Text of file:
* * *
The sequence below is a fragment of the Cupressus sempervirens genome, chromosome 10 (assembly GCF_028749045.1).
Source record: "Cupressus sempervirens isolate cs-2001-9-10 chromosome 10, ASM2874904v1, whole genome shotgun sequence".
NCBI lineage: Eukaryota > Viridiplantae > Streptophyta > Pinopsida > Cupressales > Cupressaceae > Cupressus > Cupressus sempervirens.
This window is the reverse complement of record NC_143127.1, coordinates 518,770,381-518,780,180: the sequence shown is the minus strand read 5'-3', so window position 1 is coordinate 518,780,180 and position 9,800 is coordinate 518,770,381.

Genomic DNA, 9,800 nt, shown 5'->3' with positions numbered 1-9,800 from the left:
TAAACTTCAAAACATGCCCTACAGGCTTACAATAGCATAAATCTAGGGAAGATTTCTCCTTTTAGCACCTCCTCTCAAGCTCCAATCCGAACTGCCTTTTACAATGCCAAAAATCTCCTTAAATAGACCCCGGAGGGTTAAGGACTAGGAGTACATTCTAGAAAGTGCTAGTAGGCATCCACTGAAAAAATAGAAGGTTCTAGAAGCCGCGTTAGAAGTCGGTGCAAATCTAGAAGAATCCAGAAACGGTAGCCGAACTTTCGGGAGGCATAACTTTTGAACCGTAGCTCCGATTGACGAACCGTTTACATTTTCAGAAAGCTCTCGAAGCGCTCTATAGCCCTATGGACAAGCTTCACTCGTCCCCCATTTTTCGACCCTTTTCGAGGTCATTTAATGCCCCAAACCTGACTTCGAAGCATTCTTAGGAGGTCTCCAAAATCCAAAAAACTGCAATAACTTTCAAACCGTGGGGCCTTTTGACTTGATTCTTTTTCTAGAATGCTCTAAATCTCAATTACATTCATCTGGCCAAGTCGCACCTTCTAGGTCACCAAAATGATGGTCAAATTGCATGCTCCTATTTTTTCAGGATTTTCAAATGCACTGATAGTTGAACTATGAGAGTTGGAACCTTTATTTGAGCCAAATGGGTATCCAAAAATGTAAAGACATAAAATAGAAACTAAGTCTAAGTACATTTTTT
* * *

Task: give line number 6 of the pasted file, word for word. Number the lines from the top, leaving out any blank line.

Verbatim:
TAAACTTCAAAACATGCCCTACAGGCTTACAATAGCATAAATCTAGGGAAGATTTCTCCTTTTAGCACCTCCTCTCAAGCTCCAATCCGAACTGCCTTTTACAATGCCAAAAATCTCCTTAAATAGACCCCGGAGGGTTAAGGACTAGGAGTACATTCTAGAAAGTGCTAGTAGGCATCCACTGAAAAAATAGAAGGTTCTAGAAGCCGCGTTAGAAGTCGGTGCAAATCTAGAAGAATCCAGAAACGGTAGCCGAACTTTCGGGAGGCATAACTTTTGAACCGTAGCTCCGATTGACGAACCGTTTACATTTTCAGAAAGCTCTCGAAGCGCTCTATAGCCCTATGGACAAGCTTCACTCGTCCCCCATTTTTCGACCCTTTTCGAGGTCATTTAATGCCCCAAACCTGACTTCGAAGCATTCTTAGGAGGTCTCCAAAATCCAAAAAACTGCAATAACTTTCAAACCGTGGGGCCTTTTGACTTGATTCTTTTTCTAGAATGCTCTAAATCTCAATTACATTCATCTGGCCAAGTCGCACCTTCTAGGTCACCAAAATGATGGTCAAATTGCATGCTCCTATTTTTTCAGGATTTTCAAATGCACTGATAGTTGAACTATGAGAGTTGGAACCTTTATTTGAGCCAAATGGGTATCCAAAAATGTAAAGACATAAAATAGAAACTAAGTCTAAGTACATTTTTT